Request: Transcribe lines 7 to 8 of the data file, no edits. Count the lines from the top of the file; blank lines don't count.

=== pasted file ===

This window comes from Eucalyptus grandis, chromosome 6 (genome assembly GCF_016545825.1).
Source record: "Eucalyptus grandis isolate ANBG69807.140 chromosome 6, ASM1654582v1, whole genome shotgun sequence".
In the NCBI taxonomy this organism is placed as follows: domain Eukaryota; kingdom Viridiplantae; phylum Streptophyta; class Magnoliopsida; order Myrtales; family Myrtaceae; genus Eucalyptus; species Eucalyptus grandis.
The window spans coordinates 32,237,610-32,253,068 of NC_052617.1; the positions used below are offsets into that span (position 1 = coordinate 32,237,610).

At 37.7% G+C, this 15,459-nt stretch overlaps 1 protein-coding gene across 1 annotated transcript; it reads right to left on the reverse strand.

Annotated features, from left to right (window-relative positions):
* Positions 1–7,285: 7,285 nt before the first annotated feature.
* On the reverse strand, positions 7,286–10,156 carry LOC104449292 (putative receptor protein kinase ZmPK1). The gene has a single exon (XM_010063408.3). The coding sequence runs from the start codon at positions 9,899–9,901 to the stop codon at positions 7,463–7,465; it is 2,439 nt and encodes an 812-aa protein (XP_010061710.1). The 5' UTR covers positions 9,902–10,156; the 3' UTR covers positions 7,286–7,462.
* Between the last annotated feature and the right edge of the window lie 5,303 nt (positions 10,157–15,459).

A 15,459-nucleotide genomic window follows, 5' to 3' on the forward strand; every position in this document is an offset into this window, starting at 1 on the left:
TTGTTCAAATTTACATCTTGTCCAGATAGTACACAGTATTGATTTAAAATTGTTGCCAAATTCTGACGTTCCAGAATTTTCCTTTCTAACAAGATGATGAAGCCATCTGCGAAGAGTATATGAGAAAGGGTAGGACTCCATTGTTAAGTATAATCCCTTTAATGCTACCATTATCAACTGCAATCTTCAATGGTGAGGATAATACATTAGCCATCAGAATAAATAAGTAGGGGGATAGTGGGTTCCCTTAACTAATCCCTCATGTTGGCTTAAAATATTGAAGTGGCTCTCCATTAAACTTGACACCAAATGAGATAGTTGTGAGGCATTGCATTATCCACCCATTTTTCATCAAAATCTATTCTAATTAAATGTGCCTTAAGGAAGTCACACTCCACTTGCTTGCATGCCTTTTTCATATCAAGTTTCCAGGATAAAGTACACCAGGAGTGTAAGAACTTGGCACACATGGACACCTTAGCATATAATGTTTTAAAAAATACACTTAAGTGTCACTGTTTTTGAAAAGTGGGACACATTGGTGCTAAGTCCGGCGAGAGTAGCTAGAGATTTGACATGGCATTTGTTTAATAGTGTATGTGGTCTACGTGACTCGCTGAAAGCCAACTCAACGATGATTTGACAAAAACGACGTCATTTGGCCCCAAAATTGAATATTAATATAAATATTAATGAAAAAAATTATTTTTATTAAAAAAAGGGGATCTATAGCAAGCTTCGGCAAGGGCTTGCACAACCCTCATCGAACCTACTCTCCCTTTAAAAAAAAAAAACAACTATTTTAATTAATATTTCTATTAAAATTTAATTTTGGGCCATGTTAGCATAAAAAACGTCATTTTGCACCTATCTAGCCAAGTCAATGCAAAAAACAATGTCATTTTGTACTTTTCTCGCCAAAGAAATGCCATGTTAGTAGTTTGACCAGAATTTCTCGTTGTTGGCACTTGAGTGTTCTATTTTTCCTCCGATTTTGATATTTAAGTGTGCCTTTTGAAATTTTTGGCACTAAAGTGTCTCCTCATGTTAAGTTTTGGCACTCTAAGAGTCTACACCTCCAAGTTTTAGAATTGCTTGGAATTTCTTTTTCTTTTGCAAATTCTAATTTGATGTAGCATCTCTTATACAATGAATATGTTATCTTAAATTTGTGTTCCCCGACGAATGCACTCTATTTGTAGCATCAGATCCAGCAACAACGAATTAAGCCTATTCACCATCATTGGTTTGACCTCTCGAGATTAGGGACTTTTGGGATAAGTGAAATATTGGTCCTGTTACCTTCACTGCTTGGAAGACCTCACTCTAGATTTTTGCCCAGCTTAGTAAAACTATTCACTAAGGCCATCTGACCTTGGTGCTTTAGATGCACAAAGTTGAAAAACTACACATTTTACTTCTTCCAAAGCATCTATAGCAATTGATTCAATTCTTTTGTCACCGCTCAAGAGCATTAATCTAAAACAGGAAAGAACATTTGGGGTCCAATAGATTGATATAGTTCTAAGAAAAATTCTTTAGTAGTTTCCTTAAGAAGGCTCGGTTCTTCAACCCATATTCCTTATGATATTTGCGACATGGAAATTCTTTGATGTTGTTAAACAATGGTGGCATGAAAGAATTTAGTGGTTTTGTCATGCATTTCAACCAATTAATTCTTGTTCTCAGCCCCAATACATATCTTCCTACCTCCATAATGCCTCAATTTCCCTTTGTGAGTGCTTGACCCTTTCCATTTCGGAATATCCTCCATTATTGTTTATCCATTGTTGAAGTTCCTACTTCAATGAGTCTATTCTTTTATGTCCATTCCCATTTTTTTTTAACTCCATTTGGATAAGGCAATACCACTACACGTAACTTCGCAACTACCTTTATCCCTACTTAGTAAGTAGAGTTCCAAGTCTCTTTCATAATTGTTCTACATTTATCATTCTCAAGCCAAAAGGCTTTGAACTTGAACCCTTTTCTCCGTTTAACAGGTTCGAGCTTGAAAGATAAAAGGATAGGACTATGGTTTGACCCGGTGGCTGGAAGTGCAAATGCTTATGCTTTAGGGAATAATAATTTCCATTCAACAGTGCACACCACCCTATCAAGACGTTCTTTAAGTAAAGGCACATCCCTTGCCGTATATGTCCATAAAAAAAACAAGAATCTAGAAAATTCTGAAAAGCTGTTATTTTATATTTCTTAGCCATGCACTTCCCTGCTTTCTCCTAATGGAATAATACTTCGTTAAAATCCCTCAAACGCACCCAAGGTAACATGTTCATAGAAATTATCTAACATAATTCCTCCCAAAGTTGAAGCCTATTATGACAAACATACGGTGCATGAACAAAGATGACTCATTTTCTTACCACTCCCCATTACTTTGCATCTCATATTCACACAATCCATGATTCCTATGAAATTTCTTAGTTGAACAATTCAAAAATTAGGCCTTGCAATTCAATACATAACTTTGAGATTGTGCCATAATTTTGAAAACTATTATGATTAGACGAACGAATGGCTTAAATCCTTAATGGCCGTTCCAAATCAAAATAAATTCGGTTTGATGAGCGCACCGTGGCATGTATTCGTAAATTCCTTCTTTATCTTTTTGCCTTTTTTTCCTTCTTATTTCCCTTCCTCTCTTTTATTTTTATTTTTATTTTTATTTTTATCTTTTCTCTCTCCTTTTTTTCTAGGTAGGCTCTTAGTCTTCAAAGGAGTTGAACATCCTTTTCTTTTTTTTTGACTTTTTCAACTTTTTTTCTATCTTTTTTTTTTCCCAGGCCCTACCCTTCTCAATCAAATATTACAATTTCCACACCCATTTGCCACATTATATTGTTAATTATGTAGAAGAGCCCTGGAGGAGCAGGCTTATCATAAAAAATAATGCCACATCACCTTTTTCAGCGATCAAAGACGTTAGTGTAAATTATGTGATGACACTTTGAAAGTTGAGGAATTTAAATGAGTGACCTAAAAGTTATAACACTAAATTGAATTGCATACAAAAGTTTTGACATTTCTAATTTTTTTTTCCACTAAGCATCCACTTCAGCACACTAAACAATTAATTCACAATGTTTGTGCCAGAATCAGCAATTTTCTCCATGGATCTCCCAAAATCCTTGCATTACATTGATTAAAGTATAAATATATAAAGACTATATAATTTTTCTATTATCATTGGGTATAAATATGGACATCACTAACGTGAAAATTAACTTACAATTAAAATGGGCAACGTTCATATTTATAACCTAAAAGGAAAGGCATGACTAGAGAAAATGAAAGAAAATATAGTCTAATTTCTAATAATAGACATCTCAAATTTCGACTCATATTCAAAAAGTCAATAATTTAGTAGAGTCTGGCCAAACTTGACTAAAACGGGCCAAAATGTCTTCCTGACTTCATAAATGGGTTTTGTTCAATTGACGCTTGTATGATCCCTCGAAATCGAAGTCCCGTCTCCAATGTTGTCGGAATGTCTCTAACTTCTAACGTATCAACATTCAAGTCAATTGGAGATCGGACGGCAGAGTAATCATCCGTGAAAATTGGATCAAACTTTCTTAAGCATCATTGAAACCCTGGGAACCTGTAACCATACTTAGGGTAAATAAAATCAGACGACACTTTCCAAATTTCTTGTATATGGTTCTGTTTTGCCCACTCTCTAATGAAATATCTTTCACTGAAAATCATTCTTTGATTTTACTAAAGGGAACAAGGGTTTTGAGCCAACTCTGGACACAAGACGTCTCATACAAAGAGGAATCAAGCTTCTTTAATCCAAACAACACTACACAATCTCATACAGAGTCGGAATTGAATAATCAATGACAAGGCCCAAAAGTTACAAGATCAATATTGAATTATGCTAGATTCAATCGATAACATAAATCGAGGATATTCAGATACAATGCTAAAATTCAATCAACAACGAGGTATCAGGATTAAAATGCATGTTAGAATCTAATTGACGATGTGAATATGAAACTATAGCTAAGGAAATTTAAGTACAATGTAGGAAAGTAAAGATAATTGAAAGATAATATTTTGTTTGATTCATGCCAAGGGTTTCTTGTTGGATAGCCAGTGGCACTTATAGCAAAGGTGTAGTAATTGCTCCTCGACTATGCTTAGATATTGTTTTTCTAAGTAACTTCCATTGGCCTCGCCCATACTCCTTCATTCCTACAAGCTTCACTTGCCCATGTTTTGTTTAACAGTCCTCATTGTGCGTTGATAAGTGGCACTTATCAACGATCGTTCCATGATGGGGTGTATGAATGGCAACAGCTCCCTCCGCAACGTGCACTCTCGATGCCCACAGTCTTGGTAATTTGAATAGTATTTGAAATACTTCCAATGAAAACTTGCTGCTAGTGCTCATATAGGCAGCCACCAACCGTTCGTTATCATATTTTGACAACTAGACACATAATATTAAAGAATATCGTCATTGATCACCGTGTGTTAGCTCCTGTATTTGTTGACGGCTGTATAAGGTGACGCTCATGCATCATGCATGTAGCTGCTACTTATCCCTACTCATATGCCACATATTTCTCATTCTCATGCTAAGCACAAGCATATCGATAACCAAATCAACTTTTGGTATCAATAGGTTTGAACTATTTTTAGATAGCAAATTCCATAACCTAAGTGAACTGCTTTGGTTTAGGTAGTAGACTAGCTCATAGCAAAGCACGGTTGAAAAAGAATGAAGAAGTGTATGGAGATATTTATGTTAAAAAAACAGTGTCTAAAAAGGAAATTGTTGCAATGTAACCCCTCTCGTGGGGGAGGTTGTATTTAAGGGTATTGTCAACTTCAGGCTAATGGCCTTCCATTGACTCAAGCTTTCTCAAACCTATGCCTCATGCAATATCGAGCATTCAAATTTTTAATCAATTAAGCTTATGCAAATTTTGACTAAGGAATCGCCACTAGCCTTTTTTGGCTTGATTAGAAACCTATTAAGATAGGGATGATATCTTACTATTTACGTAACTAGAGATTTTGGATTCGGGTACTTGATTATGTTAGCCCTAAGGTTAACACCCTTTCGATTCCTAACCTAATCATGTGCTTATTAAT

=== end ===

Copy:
* Positions 1–7,285: 7,285 nt before the first annotated feature.
* On the reverse strand, positions 7,286–10,156 carry LOC104449292 (putative receptor protein kinase ZmPK1). The gene has a single exon (XM_010063408.3). The coding sequence runs from the start codon at positions 9,899–9,901 to the stop codon at positions 7,463–7,465; it is 2,439 nt and encodes an 812-aa protein (XP_010061710.1). The 5' UTR covers positions 9,902–10,156; the 3' UTR covers positions 7,286–7,462.